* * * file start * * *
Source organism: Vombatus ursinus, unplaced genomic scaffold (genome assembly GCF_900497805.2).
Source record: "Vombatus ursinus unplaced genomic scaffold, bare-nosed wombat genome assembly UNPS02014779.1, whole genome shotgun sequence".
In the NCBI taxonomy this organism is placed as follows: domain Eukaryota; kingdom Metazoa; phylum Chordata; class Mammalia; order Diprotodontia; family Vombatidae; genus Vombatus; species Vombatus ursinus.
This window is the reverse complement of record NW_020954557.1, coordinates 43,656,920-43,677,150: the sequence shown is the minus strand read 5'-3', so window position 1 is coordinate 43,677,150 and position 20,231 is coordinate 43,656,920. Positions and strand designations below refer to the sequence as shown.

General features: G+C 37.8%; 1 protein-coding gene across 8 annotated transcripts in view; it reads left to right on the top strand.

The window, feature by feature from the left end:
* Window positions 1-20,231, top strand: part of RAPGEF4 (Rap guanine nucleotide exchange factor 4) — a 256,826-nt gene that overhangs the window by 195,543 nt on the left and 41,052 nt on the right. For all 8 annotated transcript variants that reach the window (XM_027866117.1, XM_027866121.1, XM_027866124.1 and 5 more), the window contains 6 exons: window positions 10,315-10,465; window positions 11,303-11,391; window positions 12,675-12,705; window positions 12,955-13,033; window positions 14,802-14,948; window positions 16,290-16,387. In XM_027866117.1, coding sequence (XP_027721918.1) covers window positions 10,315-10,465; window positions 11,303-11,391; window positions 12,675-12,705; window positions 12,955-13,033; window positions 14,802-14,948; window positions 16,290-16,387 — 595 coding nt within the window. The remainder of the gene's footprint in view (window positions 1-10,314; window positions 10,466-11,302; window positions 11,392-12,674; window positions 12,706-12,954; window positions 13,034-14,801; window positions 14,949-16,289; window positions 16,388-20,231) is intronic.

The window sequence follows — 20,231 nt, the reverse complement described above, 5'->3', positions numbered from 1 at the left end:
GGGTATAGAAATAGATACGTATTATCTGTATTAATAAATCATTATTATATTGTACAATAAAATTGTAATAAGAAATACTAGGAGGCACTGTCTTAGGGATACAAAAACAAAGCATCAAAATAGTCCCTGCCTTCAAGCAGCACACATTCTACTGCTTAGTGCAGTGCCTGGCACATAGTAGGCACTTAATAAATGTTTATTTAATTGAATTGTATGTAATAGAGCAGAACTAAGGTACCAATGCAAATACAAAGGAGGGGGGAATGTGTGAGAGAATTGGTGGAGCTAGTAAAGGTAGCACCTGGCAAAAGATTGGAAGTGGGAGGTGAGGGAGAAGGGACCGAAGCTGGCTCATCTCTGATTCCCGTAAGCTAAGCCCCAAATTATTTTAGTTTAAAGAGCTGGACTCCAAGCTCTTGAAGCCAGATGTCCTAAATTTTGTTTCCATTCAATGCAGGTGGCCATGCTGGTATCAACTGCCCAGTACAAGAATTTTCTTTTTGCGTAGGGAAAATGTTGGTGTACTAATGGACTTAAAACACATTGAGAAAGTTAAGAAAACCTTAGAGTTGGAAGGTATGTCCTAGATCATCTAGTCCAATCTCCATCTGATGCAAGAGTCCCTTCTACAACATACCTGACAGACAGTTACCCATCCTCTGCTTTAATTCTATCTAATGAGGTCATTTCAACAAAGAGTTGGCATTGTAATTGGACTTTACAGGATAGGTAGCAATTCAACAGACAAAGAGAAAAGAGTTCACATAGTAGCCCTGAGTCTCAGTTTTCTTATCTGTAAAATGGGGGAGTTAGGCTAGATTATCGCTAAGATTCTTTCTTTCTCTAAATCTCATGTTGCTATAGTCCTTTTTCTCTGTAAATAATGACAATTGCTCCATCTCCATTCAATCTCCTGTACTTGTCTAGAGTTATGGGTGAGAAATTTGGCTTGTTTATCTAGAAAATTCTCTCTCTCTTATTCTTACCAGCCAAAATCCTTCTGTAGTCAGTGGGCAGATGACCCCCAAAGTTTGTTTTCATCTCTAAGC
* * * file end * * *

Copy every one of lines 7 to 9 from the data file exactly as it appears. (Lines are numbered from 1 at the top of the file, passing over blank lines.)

* Window positions 1-20,231, top strand: part of RAPGEF4 (Rap guanine nucleotide exchange factor 4) — a 256,826-nt gene that overhangs the window by 195,543 nt on the left and 41,052 nt on the right. For all 8 annotated transcript variants that reach the window (XM_027866117.1, XM_027866121.1, XM_027866124.1 and 5 more), the window contains 6 exons: window positions 10,315-10,465; window positions 11,303-11,391; window positions 12,675-12,705; window positions 12,955-13,033; window positions 14,802-14,948; window positions 16,290-16,387. In XM_027866117.1, coding sequence (XP_027721918.1) covers window positions 10,315-10,465; window positions 11,303-11,391; window positions 12,675-12,705; window positions 12,955-13,033; window positions 14,802-14,948; window positions 16,290-16,387 — 595 coding nt within the window. The remainder of the gene's footprint in view (window positions 1-10,314; window positions 10,466-11,302; window positions 11,392-12,674; window positions 12,706-12,954; window positions 13,034-14,801; window positions 14,949-16,289; window positions 16,388-20,231) is intronic.

The window sequence follows — 20,231 nt, the reverse complement described above, 5'->3', positions numbered from 1 at the left end:
GGGTATAGAAATAGATACGTATTATCTGTATTAATAAATCATTATTATATTGTACAATAAAATTGTAATAAGAAATACTAGGAGGCACTGTCTTAGGGATACAAAAACAAAGCATCAAAATAGTCCCTGCCTTCAAGCAGCACACATTCTACTGCTTAGTGCAGTGCCTGGCACATAGTAGGCACTTAATAAATGTTTATTTAATTGAATTGTATGTAATAGAGCAGAACTAAGGTACCAATGCAAATACAAAGGAGGGGGGAATGTGTGAGAGAATTGGTGGAGCTAGTAAAGGTAGCACCTGGCAAAAGATTGGAAGTGGGAGGTGAGGGAGAAGGGACCGAAGCTGGCTCATCTCTGATTCCCGTAAGCTAAGCCCCAAATTATTTTAGTTTAAAGAGCTGGACTCCAAGCTCTTGAAGCCAGATGTCCTAAATTTTGTTTCCATTCAATGCAGGTGGCCATGCTGGTATCAACTGCCCAGTACAAGAATTTTCTTTTTGCGTAGGGAAAATGTTGGTGTACTAATGGACTTAAAACACATTGAGAAAGTTAAGAAAACCTTAGAGTTGGAAGGTATGTCCTAGATCATCTAGTCCAATCTCCATCTGATGCAAGAGTCCCTTCTACAACATACCTGACAGACAGTTACCCATCCTCTGCTTTAATTCTATCTAATGAGGTCATTTCAACAAAGAGTTGGCATTGTAATTGGACTTTACAGGATAGGTAGCAATTCAACAGACAAAGAGAAAAGAGTTCACATAGTAGCCCTGAGTCTCAGTTTTCTTATCTGTAAAATGGGGGAGTTAGGCTAGATTATCGCTAAGATTCTTTCTTTCTCTAAATCTCATGTTGCTATAGTCCTTTTTCTCTGTAAATAATGACAATTGCTCCATCTCCATTCAATCTCCTGTACTTGTCTAGAGTTATGGGTGAGAAATTTGGCTTGTTTATCTAGAAAATTCTCTCTCTCTTATTCTTACCAGCCAAAATCCTTCTGTAGTCAGTGGGCAGATGACCCCCAAAGTTTGTTTTCATCTCTAAGC